Mark Duggan, the Wayne and Jodi Cooperman Professor of Economics at Stanford, became the Trione Director of SIEPR effective today, September 1, 2015. He succeeds John Shoven, who led the institute for 16 years and grew SIEPR’s reputation as an authoritative voice on economic policy. “It’s truly an honor to follow in John’s footsteps and I hope to build on all that he accomplished. SIEPR scholars are doing first-rate research on many of the most important challenges facing policymakers in the U.S. and around the world. We have an opportunity to educate the public about these issues while providing data-driven evidence that can lead to much better policies.”
Mark is a health economist with a long interest in government and policy. He came to Stanford in the summer of 2014 from the University of Pennsylvania’s Wharton School, where he chaired the Department of Business Economics and Public Policy and directed the Penn Wharton Public Policy Initiative. He was an important player in the design of the Affordable Care Act, serving as senior economist for health care policy at the White House Council of Economic Advisers in 2009–10. He has testified to both houses of Congress about factors driving the growth in Social Security Disability Insurance enrollment and options for reforming this program.
The new SIEPR Director received a bachelor’s degree and a master’s degree in electrical engineering from M.I.T. in 1992 and 1994, respectively. He then switched to economics, getting his Ph.D. at Harvard in 1999. His recent research focuses on the health care sector and on federal disability programs. For example, he has investigated the effects of a merger between two large health insurers on health care costs. In related work, he explored the effects of Medicare Part D on pharmaceutical prices. And in other research, he has estimated the effect of federal disability programs on the labor market. He was awarded the 2010 ASHEcon Medal as the nation’s leading health economist under age 40.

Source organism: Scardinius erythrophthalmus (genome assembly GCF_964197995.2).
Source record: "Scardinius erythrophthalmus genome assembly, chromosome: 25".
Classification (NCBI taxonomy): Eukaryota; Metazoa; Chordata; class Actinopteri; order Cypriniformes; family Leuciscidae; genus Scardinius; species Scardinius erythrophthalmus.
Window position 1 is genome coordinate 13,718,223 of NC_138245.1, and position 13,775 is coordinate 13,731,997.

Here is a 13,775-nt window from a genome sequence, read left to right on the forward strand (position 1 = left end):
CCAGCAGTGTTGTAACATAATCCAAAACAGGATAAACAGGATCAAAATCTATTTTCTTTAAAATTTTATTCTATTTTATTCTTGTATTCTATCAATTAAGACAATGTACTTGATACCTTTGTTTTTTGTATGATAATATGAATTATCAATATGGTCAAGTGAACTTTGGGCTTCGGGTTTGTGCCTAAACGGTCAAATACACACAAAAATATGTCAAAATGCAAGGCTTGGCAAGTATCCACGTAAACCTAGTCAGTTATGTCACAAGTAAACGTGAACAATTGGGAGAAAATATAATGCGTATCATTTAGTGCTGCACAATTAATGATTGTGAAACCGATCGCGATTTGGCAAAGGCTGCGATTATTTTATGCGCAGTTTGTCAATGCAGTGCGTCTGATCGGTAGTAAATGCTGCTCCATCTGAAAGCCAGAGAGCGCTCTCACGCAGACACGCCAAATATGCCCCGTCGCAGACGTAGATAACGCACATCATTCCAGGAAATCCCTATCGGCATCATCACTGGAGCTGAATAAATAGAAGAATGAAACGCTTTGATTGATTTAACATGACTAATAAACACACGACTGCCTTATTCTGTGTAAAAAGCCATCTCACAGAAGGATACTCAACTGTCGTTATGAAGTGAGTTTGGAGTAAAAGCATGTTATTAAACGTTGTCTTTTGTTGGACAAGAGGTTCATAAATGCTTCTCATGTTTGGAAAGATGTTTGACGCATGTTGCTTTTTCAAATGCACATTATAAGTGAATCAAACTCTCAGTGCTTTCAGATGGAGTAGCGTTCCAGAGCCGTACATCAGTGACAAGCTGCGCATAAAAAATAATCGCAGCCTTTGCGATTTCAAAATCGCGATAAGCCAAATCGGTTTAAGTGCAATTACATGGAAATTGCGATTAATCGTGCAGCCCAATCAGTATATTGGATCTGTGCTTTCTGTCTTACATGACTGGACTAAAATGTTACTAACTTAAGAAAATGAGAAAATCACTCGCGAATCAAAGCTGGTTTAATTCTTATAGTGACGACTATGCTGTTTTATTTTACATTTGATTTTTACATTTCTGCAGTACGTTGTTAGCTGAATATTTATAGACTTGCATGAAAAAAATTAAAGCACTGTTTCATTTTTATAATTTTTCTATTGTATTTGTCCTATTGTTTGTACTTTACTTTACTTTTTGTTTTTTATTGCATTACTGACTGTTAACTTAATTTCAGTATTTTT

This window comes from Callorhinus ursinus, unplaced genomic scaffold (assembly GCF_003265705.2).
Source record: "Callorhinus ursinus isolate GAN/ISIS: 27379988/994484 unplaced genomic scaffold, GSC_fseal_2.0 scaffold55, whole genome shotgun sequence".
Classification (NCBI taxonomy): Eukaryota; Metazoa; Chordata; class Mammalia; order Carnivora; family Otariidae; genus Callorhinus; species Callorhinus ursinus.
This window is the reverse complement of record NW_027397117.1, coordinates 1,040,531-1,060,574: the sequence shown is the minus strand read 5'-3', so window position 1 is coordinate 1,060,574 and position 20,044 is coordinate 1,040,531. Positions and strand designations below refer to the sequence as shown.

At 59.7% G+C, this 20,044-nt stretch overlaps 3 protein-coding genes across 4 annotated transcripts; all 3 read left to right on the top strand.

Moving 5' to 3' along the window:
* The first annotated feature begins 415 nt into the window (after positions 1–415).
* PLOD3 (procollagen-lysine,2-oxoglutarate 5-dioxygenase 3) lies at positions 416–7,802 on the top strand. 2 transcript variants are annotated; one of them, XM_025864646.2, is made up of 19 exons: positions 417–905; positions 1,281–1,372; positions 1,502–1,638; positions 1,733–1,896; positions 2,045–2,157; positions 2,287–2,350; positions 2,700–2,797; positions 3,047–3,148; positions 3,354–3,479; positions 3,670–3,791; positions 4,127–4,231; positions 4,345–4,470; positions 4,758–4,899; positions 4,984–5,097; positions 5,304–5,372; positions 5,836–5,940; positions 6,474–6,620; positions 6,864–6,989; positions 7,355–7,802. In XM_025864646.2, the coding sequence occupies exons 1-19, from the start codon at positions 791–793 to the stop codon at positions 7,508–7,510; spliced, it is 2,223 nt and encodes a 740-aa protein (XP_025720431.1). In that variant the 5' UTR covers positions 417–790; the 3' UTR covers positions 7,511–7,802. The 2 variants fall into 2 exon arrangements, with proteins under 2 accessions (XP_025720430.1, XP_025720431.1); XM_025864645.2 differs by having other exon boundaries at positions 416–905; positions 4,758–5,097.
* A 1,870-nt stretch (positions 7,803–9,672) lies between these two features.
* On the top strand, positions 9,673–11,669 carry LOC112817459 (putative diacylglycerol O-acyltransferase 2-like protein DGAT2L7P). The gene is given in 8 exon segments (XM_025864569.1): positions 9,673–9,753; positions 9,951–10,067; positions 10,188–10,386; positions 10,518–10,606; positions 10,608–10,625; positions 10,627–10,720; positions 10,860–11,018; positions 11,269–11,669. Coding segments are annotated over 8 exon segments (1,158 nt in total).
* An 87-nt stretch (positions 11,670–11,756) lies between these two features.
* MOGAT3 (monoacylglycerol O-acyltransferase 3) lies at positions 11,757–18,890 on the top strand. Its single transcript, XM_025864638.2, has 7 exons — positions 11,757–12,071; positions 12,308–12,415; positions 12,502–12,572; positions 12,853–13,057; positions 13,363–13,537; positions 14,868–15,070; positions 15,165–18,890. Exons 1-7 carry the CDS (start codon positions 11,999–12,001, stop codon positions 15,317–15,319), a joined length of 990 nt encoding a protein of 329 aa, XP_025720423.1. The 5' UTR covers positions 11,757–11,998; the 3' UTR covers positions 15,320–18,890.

Mark’s appointment represents a generational shift at SIEPR and he is championing a movement to involve more undergraduates and pre-doctoral researchers in policy-oriented research. “This is a natural extension of the Young Scholars program that John Shoven created and that has made SIEPR the go-to place among Ph.D. economists doing policy-oriented research. I can’t think of anything more invigorating for SIEPR than to capture more of the energy and enthusiasm of these young people.”